Arguably, both of the public health and clinical approaches have emerged from measuring what can be measured within the current system and with existing instruments and been heavily influenced by the dominant expert paradigms of public health and clinical medicine. Both approaches can be criticised for overlooking important aspects of health and well-being valued by CYP, families and decision makers—and thus for resulting in data and findings with limited ability to inform decision-making. In the present review, we sought to adopt a third perspective to complement these two approaches, namely to identify ways forward for making more visible and measurable some of the important aspects of health that are not yet strongly featured in either of the existing approaches. Our findings here suggest that there indeed are shared, recognisable, universal health indicators that are likely to apply both to public health and clinical enquiries, such as self-care, pain, sleep and social interactions. These findings converge with, and further add to, the recent report from another international group that, independently and concurrently to us, sought to advance the thinking around child health measurement.22 That concurrent work retained a healthcare paradigm and focused on existing standardised measurement tools that could be used across diagnostic groups (explicitly excluding health indicators that were deemed not yet measurable through standardised instruments). Similarly to our review, they found universally important health indicators such as survival, growth, pain, school attendance and social functioning. Collectively, the findings from these two studies provide a strong foundation for the development of a universal, common child health indicator framework that spans traditional discipline and sector boundaries to complement existing core outcome sets for interventions as well as inform routine public health data collection. Developing such approach has the potential to facilitate more integrated, inclusive policy, practice and research across child health by focusing attention to universally important health and well-being goals that matter to all children, including children who may be clinically unwell.
To progress a meaningful child health indicator, framework will require further, substantial development. Key to this will be the involvement of a wider pool of stakeholders, particularly CYP, in deciding what the key indicators should be and how these are best operationalised for measurement and data collection. The findings from the present review align with those of the most recent COMET annual update17 that found only 16% of paediatric core sets included direct input from CYP. While this is lower than 31% of sets found in this review, the authors included sets spanning both adult and CYP populations, suggesting that with a broader review strategy CYP inclusion is even poorer. CYP and parents often differ in their priorities to health experts,4 23 24 and it cannot be assumed that parents hold the same views as children and young people.25 Therefore, including CYP as well as parents is crucial. There is evidence that CYP both understand and are keen to be involved in the development of health indicator and outcome sets20 and in neonatal or infant conditions involvement of older children with relevant experiences may be useful. A key lesson from the present review is that those engaging higher numbers of CYP differed from standard Delphi methodology, perhaps paying particular attention to adapting the methods. Furthermore, focusing on a manageable number of indicators may facilitate stakeholder involvement.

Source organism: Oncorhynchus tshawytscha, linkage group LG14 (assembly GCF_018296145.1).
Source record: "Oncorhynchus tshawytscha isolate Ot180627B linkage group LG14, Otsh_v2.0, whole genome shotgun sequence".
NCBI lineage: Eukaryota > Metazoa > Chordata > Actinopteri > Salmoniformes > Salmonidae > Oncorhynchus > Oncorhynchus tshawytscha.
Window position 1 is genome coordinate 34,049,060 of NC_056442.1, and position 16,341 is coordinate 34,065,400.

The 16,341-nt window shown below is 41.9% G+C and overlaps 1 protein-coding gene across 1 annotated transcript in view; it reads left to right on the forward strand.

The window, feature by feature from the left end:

There are three immediately actionable recommendations from the present study. First, national data set administrators should consider adding pain and sleep as key health indicators. Second, anyone developing core outcome or indicator sets should ensure they involve children, young people and parents—with adaptations to the methods to make this feasible. Third, clinical evaluators should consider inclusion of key, universally important child health outcomes that may be relevant to their interventions but absent from the current core sets.
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Twitter @VicHarbottle, @DrCGale, @niinamk
Contributors VH and NK conceived of this project. VH developed the review protocol with input from NK and BA. VH and ER undertook title, abstract and full-text screening, and data extraction, and VH and NK undertook outcome coding. All coauthors provided input into the manuscript writing.
Funding Victoria Harbottle, HEE/NIHR ICA Predoctoral Fellow (NIHR300363), and Niina Kolehmainen, HEE/NIHR ICA Senior Clinical Lecturer (NIHR ICA-SCL-2015-01-003) were funded by the NIHR for this research project. The views expressed in this publication are those of the author(s) and not necessarily those of the NIHR, NHS or the UK Department of Health and Social Care.
Competing interests VH and NK were funded by the NIHR for part of this research project. No further competing interests to declare.
Provenance and peer review Not commissioned; externally peer reviewed.